You and I are legally guilty before God for Adam's sin because God appointed Adam as our representative. He stood in our place, he acted on our behalf, he made decisions for you as your legal representative. And if you're tempted to say that's not fair, let me remind you, we talked about this, nothing could be more fair. He was in a perfect situation to make the right choice, you're not. In addition, each of us would have made exactly the same choice, and so it was perfectly fair of God to make Adam our representative, and that's exactly what He did.

Now, as soon as Paul says at the end of verse 12, "all sinned" in Adam, he realized that that was as controversial a statement in his day as it is in ours, and so he immediately then defends that statement in verses 13 and 14. And he defends it this way, he says, just to prove to you that that's true, think about those people between Adam and Moses. They all died even though they didn't have the written law. In addition, even infants died even though they had not personally sinned and yet death is the penalty for sin. So why did those infants die? Why did those people who didn't have the written law die? And he says, there's only one explanation, it's because they were counted guilty in Adam, and they got the sentence of death just like Adam did. That's how he defends it in verses 13 and 14. And again, I'm just catching us up to date; we've looked at all of this together. So, that's Adam our representative.

The second part of this passage begins in verse 15 and runs down through verse 21, and it's Christ our representative, how righteousness, justification, and life, came to the many. And here's really the focus of this entire section. Now, last time we looked then at how Christ surpasses Adam. You remember, in verse 14 he finishes by saying Adam is a type of Christ. And as soon as he says that he realizes that could be misunderstood, I don't want you to think of Christ and Adam on the same level, and so let me tell you how Christ surpasses Adam. If you look at verses 15 to 17 you'll see twice he says, "not like," "much more," "not like," "much more." He wants us to know how Christ surpasses Adam.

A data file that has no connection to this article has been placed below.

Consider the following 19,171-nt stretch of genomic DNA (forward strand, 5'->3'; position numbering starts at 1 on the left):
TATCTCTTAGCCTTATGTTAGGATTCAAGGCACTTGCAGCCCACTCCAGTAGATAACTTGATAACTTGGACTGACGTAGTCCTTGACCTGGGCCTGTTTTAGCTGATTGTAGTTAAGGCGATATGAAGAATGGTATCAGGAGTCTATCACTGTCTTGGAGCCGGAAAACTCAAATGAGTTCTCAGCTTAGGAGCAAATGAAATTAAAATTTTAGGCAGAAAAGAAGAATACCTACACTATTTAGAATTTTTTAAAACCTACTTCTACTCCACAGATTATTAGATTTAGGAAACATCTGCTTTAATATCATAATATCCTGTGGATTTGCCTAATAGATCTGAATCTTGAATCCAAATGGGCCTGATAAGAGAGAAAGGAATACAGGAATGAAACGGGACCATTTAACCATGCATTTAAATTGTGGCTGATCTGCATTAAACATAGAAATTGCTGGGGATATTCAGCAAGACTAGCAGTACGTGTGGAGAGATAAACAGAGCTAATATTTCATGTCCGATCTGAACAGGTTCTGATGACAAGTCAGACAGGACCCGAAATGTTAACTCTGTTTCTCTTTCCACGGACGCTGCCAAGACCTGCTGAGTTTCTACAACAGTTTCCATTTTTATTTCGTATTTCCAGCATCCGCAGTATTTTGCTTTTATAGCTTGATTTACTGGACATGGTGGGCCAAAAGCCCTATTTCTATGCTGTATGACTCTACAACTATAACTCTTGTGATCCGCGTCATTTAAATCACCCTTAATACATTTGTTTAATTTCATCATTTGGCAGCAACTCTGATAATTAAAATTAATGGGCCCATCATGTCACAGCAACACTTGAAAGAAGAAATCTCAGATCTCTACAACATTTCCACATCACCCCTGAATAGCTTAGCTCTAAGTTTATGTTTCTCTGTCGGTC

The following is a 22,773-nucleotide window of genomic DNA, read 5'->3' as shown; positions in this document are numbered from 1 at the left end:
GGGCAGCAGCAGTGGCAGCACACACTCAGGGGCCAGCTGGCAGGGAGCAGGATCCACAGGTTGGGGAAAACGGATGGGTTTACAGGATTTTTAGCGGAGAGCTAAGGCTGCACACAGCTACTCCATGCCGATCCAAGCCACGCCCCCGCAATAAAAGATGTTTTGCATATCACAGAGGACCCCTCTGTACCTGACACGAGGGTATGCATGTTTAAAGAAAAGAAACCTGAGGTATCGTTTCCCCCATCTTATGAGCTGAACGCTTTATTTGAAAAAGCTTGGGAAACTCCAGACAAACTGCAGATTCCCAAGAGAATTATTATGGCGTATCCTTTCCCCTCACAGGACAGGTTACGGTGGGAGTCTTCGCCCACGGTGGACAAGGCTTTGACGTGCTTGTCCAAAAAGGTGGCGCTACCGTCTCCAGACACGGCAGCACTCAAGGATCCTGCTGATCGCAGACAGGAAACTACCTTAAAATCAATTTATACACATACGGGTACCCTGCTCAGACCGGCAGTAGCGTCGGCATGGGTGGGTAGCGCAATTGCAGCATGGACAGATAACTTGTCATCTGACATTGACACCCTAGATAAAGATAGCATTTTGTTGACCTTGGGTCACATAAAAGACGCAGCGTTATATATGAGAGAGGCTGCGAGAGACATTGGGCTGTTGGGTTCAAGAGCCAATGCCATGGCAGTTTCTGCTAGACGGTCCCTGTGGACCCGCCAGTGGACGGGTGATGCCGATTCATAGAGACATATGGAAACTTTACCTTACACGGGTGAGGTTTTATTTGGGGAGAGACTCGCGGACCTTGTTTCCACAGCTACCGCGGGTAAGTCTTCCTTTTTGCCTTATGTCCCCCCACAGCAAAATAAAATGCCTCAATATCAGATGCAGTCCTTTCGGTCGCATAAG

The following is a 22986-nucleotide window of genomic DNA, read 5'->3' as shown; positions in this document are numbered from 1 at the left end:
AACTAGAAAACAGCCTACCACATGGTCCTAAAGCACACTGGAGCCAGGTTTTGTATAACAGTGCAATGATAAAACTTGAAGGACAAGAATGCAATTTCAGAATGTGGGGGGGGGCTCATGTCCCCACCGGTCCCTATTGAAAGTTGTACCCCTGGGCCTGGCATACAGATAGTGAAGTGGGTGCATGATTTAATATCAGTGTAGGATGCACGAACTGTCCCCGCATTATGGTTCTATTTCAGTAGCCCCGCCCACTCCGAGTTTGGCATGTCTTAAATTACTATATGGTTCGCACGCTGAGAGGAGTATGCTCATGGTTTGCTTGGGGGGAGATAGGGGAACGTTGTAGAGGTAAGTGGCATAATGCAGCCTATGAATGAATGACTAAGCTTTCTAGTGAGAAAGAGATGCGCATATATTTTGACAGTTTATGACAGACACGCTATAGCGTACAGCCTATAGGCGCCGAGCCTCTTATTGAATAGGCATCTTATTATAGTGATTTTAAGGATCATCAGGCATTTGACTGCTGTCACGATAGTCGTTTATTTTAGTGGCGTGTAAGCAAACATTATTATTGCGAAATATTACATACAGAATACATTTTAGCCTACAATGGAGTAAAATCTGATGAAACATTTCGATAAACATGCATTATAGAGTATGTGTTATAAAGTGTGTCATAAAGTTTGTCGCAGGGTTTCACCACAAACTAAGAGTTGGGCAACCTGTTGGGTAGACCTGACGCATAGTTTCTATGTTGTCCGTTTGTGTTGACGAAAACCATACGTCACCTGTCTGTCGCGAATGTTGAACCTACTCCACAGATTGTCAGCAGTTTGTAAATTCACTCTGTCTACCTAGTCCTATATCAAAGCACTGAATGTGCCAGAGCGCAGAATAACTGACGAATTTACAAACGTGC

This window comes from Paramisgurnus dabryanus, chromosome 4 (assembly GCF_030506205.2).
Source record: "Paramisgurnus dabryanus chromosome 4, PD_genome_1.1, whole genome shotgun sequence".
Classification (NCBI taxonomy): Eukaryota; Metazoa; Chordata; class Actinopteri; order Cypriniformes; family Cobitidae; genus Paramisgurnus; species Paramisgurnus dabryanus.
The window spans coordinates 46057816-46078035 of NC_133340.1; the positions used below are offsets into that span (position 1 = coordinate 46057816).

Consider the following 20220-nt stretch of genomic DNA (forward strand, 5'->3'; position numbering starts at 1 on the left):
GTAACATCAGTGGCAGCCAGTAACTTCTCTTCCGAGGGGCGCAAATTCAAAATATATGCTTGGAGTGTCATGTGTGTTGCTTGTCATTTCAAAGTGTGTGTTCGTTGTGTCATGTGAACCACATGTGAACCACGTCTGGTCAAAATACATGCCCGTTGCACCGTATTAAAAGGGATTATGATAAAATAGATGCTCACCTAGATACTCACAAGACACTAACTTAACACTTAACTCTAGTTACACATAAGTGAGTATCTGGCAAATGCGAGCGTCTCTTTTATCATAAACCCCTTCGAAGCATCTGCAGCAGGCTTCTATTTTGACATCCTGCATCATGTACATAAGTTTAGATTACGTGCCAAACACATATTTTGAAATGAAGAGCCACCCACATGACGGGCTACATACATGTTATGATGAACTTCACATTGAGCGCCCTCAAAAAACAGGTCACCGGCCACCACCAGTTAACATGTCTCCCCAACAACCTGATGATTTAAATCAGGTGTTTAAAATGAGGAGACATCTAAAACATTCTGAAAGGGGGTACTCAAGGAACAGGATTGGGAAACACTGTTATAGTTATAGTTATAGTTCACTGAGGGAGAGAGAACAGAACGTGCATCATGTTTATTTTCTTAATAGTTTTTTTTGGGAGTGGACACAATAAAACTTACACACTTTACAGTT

And last time we saw how Christ does surpass Adam in His representation of us. In verse 15, because Christ brought us grace instead of judgment. In verse 16, because Christ brought us justification for our many sins instead of condemnation for Adam's one sin. And then in verse 17, Christ surpasses Adam because He brought us life instead of death.

Now, that's where we left off last time. Today, I want to finish this passage together. Now, we're going to cover four verses. I think this is close to a record in our study of Romans, so buckle up, here we go. Let's read it together, Romans 5:18,

So then as through one transgression there resulted condemnation to all men, even so through one act of righteousness there resulted justification of life to all men. For as through the one man's disobedience the many were made sinners, even so through the obedience of the One the many will be made righteous. The Law came in so that the transgression would increase; but where sin increased, grace abounded all the more, so that, as sin reigned in death, even so grace would reign through righteousness to eternal life through Jesus Christ our Lord.

Now, having shown us, in verses 15 to 17, the passage we looked at last time, how Christ surpasses Adam, Paul comes back to the heart of his argument to explain in the verses that we just read, particularly verses 18 and 19, how Christ replaces Adam. If you're a Christian you used to be in Adam, he represented you, but now you are in Christ and Christ represents you, Christ has replaced Adam as your representative.

Now, before we look at verses 18 and 19 together, let me just remind you of the flow of Paul's thought through this passage. It is one of the most difficult passages in the New Testament to follow, so I think it's important for me to remind you of what's really going on here. In verse 12 Paul begins to make his argument, but at the end of verse 12 in the NASB there is a dash. Why is that? Because Paul interrupts himself. He interrupts himself and then, beginning in verse 13 down to verse 17, he addresses two parenthetical issues, prompted by something he says.